EDITOR’S NOTE: Donna Fielder is on vacation. The following is a repeat column that she wrote to honor her dad on Father’s Day.
They were married on Groundhog Day, 1946. Dad had just shipped home from World War II, an unwilling tourist in Africa, Italy, Germany and France.
He had seen all the world he cared to, and after that he never went so far from Callisburg that he couldn’t get home by dark.
He and Mom grew up neighbors in Callisburg. His father helped build the old rock Vilott Baptist Church. His mother taught Sunday School there. Mom’s mother ran a library in her home for the WPA.
Mom was a twin, and Dad always said he flipped a coin to see which girl he would date.
But he told me a few years ago that wasn’t true; it was always her for him.
The night they got married, their friends showed up at their house for a “chivaree,” banging on pots and pans and singing and yelling to wake them up. They pushed Buck and Nan around in a wheelbarrow in their nightclothes.
They were embarrassed, but back then you weren’t considered really married until you had been “chivareed.”
Buck and Nan built a house on Campbell family property, next door to his parents and the house he grew up in, with his sister and her husband on the other side.
Dad and his brother-in-law opened a garage within walking distance of their homes. Later, he needed his pickup truck to travel the mile to work at the county precinct barn and the road grader he drove to maintain the rutted country lanes.
He watched Mom with bemusement, and sometimes I think, frustration, as she commuted to Denton to earn a bachelor’s degree and two subsequent master’s degrees.
He didn’t understand why she needed all that education, or why she even wanted it. But she did, and when Nan wanted something, that was enough for him.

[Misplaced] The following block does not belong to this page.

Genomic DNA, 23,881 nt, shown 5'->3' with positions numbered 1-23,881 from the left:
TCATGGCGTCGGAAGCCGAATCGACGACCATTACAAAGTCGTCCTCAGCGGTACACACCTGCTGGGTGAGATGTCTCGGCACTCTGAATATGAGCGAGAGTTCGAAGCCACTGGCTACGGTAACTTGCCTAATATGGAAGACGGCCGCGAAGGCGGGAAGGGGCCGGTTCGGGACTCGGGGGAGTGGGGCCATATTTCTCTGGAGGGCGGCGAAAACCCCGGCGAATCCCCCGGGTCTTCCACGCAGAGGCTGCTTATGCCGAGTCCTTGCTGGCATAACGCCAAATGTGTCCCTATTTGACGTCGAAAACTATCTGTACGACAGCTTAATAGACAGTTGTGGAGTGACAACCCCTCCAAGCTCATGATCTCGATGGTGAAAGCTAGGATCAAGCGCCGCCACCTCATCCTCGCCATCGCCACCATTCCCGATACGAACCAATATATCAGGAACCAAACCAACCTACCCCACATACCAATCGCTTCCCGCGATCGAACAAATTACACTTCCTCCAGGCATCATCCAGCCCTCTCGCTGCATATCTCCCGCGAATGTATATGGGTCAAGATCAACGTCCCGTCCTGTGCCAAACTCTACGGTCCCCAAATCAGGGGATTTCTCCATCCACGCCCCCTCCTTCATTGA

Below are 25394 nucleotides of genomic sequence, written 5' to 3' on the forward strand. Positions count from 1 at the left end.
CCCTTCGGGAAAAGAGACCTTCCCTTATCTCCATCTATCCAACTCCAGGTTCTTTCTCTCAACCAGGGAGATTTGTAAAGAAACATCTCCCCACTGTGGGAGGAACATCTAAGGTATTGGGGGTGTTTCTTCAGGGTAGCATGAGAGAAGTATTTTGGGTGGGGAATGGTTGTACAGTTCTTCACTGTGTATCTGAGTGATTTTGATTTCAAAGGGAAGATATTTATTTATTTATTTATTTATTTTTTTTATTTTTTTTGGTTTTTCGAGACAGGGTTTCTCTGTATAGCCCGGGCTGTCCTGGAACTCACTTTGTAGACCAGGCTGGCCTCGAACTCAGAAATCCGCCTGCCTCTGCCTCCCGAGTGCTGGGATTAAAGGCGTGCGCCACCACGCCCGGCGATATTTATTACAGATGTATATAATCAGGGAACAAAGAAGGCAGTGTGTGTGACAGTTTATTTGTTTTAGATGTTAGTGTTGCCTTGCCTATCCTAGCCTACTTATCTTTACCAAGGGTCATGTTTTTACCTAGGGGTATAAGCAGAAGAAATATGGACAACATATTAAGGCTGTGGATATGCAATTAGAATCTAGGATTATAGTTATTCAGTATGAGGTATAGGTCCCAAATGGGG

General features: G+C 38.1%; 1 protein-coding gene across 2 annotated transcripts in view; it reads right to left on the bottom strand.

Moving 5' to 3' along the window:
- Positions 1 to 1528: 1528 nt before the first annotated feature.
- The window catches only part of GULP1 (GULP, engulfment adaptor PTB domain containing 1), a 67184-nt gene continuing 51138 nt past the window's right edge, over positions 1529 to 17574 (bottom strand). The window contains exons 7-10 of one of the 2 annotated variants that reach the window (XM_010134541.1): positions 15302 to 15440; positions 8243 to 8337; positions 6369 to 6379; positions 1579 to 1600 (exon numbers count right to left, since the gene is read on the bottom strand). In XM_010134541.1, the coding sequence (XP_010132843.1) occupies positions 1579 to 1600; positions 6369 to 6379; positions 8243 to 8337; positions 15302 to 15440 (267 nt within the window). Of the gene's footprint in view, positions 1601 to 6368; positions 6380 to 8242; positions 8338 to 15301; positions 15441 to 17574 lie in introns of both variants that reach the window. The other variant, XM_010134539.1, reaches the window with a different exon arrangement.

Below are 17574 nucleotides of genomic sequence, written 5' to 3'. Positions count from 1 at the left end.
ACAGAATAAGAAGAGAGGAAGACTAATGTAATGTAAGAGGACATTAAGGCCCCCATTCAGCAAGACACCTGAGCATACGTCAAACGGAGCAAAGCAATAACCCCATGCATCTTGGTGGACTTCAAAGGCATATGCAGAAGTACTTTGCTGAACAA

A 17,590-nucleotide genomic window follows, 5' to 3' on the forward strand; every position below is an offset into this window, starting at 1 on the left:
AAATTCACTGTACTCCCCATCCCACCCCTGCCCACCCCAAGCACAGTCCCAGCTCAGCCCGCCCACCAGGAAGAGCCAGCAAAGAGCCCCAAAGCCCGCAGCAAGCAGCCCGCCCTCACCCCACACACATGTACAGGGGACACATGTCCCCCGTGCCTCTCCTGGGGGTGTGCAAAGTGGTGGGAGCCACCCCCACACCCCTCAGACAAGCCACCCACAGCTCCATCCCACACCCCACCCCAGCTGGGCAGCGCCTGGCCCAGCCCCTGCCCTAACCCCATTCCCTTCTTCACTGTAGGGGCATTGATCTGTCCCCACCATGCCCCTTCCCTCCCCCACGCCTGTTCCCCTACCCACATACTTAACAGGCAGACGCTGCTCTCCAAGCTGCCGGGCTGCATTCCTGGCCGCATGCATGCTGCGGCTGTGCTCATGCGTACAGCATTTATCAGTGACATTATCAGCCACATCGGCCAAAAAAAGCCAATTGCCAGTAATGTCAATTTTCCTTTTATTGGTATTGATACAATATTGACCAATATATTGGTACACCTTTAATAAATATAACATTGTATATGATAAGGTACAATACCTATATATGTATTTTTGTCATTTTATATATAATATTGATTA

He was glad when she settled into keeping the library at Callisburg School, within sight of their house.
Each day Buck would come home from work and gather his family around him before dark. When Fred, my brother, played high school football, Dad proudly cheered from the sidelines. When I earned a degree in journalism he said he wished I’d majored in education. It was safer, he said, to teach than to be out on the streets at night gathering news.
They were proud of their children, and watching her pleasure in our success was enough for him.
But it was her that his life revolved around. She was his sun. She was the light in his eyes and the smile that lit his face.
When she fell ill, he rarely left her side. Sometimes she felt a little smothered by all that love, I think. That last year, as she lay in a coma in a nursing home, he spent every day just sitting and watching her breathe.
She died 10 years ago and I thought he’d soon be gone too. But he stayed. His sun had set. The light was gone from his eyes. He left her clothes in the closet, her toiletries on the bathroom counter.
The day before he died he asked for her.
We buried him beside her in the little cemetery under the stone that bore his name for 10 years before he was laid to rest there.
He’s with her now, and that’s all he ever wanted.
Most people aspire to more than the piece of ground they were born on, life in a village and attending a rock church your father built. Most define themselves by their accomplishments, their travels, their awards. It is a rare man now who marries only once.
For him, Nan was enough.
DONNA FIELDER can be reached at 940-566-6885. Her e-mail address is firstname.lastname@example.org.